Best Modular Power Supplies of 2023 – 550W / 650W / 850W / 1000W

CG Director Author Jerry Jamesby Jerry James   /  Updated 

Picking a suitable power supply is critical, as it’s one of the core elements of your PC build.

Although saving cash on your PSU might seem like an excellent way to cut corners to get yourself a nicer CPU/GPU, going too far can be quite disastrous.

Be careful.

Modular power supplies not only help your PC build look cleaner with a more comfortable cable management experience, but they’re often also built better than their regular counterparts.

Although buying a modular PSU doesn’t guarantee it, it does improve the chances of landing better quality units.

If you’re looking for a quick list of recommended modular (semi and full) power supplies, for either gaming or heavy rendering workloads – here you go:

Best Modular PSUs List

RangeModel nameWattageEfficiency
500-600WCORSAIR TX-M Series TX550M CP-9020133
550W80-Plus Gold
601-700WEVGA 650 B5 220-B5-0650-V1
650W80-Plus Bronze
CORSAIR RM650 CP-9020194
650W80-Plus Gold
850W80-Plus Gold
CORSAIR RMx RM850x CP-9020180
850W80-Plus Gold
be quiet! DARK POWER PRO 11 850 Silent BN253
850W / 1000W80-Plus Platinum
> 1001Wbe quiet! DARK POWER PRO 11 1200 BN255
1200W80-Plus Platinum
CORSAIR AX1600i CP-9020087
1600W80-Plus Titanium

(Thanks to those maintaining the PSU Tier List on the LinusTechTips Forum)

If you’re curious why I chose these models, read on!

Good Power Supplies vs. Bad Power Supplies

There are numerous horror stories out there of things going horribly wrong. A power supply failure is unique as it directly powers so many of your (likely) pricier components – increasing the chance of it frying other parts with it.

A bad/cheap power supply usually does ‘work’ as long as it’s not pushed to the limit. I have experienced this first-hand!

My Corsair CX 500W (the old one) burned up as soon as I upgraded my graphics card on my old PC (2013). Not only did IT conk out, but it also took my motherboard with it.

Thankfully, nothing else.

Seasonic Inside of a modular power supplyac

Image-Credit: Seasonic

The PSU had worked quite well on my old build for a good two years without any issues whatsoever. My guess is, the total power draw got dangerously close to full load, and that’s what caused the mishap.

What is a Modular Power Supply?

Modular power supply units or PSUs, allow you to attach only the power cables that your PC will need.

It reduces the nest of cables inside your case, ensuring that you’re managing only those that your PC uses.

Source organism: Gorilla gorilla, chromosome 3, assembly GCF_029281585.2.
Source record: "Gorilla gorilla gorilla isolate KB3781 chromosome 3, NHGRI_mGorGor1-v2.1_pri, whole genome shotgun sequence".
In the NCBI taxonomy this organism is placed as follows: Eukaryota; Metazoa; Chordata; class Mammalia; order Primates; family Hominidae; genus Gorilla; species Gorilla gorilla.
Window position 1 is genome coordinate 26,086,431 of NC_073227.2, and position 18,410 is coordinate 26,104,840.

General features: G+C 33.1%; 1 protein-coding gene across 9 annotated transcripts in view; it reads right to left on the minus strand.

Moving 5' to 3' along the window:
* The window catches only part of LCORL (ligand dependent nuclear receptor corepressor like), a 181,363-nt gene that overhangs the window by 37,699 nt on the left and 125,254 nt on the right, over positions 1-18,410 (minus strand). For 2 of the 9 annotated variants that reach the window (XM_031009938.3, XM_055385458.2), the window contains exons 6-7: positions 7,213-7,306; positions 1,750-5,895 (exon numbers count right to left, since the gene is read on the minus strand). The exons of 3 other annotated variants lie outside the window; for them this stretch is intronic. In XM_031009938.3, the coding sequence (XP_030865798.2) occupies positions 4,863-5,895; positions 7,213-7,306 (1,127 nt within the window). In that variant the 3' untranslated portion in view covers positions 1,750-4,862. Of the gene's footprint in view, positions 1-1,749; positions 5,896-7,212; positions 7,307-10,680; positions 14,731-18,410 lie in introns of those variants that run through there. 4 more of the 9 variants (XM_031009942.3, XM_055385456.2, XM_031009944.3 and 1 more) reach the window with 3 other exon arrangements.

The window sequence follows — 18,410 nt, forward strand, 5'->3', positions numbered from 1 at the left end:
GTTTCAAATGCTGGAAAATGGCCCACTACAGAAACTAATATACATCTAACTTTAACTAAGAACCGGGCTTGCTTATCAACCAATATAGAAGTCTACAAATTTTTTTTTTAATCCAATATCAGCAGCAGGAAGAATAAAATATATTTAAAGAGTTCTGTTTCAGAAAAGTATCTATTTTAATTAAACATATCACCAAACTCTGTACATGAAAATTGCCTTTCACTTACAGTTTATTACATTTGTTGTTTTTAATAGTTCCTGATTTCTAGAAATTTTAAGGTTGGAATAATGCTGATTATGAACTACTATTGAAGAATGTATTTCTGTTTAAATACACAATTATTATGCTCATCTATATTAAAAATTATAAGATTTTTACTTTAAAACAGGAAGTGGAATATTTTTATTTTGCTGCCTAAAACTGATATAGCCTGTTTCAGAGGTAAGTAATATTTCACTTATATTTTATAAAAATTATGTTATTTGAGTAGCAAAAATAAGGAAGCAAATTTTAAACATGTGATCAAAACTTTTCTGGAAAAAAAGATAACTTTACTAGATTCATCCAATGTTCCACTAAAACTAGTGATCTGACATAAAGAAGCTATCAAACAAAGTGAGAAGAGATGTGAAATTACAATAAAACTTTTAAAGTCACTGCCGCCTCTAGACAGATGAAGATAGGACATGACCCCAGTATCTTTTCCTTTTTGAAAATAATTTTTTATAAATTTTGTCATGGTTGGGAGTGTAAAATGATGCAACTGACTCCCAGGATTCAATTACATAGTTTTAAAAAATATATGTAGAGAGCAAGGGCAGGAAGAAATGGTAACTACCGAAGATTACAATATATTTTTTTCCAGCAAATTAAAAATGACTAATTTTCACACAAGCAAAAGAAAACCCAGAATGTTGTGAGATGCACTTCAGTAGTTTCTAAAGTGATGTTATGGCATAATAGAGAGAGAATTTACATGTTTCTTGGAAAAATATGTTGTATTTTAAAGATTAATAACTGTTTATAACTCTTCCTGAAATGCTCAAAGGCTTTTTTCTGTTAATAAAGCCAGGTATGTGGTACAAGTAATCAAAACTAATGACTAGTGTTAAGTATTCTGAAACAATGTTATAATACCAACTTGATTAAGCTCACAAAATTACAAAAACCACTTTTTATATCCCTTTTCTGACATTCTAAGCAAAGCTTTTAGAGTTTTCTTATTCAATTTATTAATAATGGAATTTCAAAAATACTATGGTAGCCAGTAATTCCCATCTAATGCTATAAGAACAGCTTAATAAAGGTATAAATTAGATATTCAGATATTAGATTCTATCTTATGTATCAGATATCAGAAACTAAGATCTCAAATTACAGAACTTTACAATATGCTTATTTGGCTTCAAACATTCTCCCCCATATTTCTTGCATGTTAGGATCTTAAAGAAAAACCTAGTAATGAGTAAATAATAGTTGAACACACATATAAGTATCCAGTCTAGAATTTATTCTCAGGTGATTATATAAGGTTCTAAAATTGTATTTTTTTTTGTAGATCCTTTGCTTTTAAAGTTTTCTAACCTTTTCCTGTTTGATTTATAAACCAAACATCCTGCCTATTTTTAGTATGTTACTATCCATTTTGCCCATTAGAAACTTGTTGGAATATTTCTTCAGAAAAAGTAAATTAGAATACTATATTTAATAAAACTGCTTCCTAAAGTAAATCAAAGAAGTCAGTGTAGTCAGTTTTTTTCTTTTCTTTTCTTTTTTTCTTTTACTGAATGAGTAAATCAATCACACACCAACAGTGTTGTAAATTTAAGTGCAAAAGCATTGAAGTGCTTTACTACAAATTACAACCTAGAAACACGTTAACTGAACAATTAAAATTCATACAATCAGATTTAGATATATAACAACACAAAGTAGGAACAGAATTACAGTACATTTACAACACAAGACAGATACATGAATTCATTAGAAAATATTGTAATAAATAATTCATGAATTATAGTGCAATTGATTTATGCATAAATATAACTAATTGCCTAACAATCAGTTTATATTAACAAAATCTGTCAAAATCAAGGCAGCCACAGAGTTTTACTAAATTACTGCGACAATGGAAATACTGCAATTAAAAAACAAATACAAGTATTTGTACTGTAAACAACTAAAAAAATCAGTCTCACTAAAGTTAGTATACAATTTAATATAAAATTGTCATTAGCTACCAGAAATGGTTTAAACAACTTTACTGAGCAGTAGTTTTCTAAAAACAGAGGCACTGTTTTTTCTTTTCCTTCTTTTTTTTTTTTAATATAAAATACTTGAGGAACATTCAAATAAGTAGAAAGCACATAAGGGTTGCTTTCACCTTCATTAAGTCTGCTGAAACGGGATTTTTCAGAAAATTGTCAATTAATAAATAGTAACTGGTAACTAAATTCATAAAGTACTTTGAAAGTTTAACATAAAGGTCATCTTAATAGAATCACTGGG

Corsair detachable cables on a modular power supply

Image-Credit: Corsair – Detachable cables on a fully-modular PSU

Traditional power supplies come with non-removable cables, so if you don’t need that extra PCI-E power connector, you have no choice but to stuff it out of sight somewhere.

Modular Power Supplies: Are they always good/better than the rest?

From a purely probabilistic point-of-view, yes, a modular power supply is more likely to be of better quality than a regular PSU because they’re among the more ‘premium’ products offered by manufacturers.

However, this doesn’t mean that terrible modular PSUs don’t exist. Don’t take modularity as a sure-shot sign of quality to be safe.

Fully-Modular vs. Semi-Modular PSUs: What’s the difference?

When it comes to modularity, there are two types. Fully-modular PSUs go all the way and allow you to connect all your components as needed, including CPU power and motherboard power.

On the other hand, semi-modular PSUs come with a few core components (8-pin CPU power, 24-pin ATX motherboard power, etc.) permanently attached.

So, what’s the benefit of going fully-modular when you pretty much have to connect core components anyway?

Well, you can do something like this:

Deepcool Cable Coloring - Modular Power Supplies

Image-Source: Deepcool

Now, you can achieve this with semi-modular and regular power supplies as well, but it means dealing with cable extensions and adding even more clutter to your build.

It’s better to go with fully-modular power supplies if you see yourself making aesthetic improvements down the line.

Our Modular PSU Recommendations

Although I know there are quite a few impressive power supplies at every price point, I’ve tried to stick to models that are available across most regions.